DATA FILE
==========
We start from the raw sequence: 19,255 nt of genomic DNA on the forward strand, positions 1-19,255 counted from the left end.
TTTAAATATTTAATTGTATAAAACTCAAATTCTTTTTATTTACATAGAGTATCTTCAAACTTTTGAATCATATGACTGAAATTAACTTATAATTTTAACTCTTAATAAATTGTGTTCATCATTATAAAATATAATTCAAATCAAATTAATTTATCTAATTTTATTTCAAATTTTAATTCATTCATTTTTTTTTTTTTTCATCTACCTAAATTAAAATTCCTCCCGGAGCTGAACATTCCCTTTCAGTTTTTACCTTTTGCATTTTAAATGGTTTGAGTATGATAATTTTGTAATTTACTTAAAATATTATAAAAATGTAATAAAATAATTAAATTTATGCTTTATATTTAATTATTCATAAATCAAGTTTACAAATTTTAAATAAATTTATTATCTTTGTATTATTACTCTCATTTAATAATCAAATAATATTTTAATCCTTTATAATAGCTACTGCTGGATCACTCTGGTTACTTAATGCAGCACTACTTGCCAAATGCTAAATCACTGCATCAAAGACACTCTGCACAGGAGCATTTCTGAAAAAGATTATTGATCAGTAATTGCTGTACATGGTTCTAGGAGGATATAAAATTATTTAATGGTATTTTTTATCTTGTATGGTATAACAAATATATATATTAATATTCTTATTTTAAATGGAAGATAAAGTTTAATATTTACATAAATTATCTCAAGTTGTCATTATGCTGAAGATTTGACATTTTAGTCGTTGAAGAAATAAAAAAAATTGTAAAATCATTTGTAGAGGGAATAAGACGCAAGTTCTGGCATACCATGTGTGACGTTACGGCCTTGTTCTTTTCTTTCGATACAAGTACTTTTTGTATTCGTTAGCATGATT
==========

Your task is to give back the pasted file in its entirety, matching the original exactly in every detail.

We start from the raw sequence: 19,255 nt of genomic DNA on the forward strand, positions 1-19,255 counted from the left end.
TTTAAATATTTAATTGTATAAAACTCAAATTCTTTTTATTTACATAGAGTATCTTCAAACTTTTGAATCATATGACTGAAATTAACTTATAATTTTAACTCTTAATAAATTGTGTTCATCATTATAAAATATAATTCAAATCAAATTAATTTATCTAATTTTATTTCAAATTTTAATTCATTCATTTTTTTTTTTTTTCATCTACCTAAATTAAAATTCCTCCCGGAGCTGAACATTCCCTTTCAGTTTTTACCTTTTGCATTTTAAATGGTTTGAGTATGATAATTTTGTAATTTACTTAAAATATTATAAAAATGTAATAAAATAATTAAATTTATGCTTTATATTTAATTATTCATAAATCAAGTTTACAAATTTTAAATAAATTTATTATCTTTGTATTATTACTCTCATTTAATAATCAAATAATATTTTAATCCTTTATAATAGCTACTGCTGGATCACTCTGGTTACTTAATGCAGCACTACTTGCCAAATGCTAAATCACTGCATCAAAGACACTCTGCACAGGAGCATTTCTGAAAAAGATTATTGATCAGTAATTGCTGTACATGGTTCTAGGAGGATATAAAATTATTTAATGGTATTTTTTATCTTGTATGGTATAACAAATATATATATTAATATTCTTATTTTAAATGGAAGATAAAGTTTAATATTTACATAAATTATCTCAAGTTGTCATTATGCTGAAGATTTGACATTTTAGTCGTTGAAGAAATAAAAAAAATTGTAAAATCATTTGTAGAGGGAATAAGACGCAAGTTCTGGCATACCATGTGTGACGTTACGGCCTTGTTCTTTTCTTTCGATACAAGTACTTTTTGTATTCGTTAGCATGATT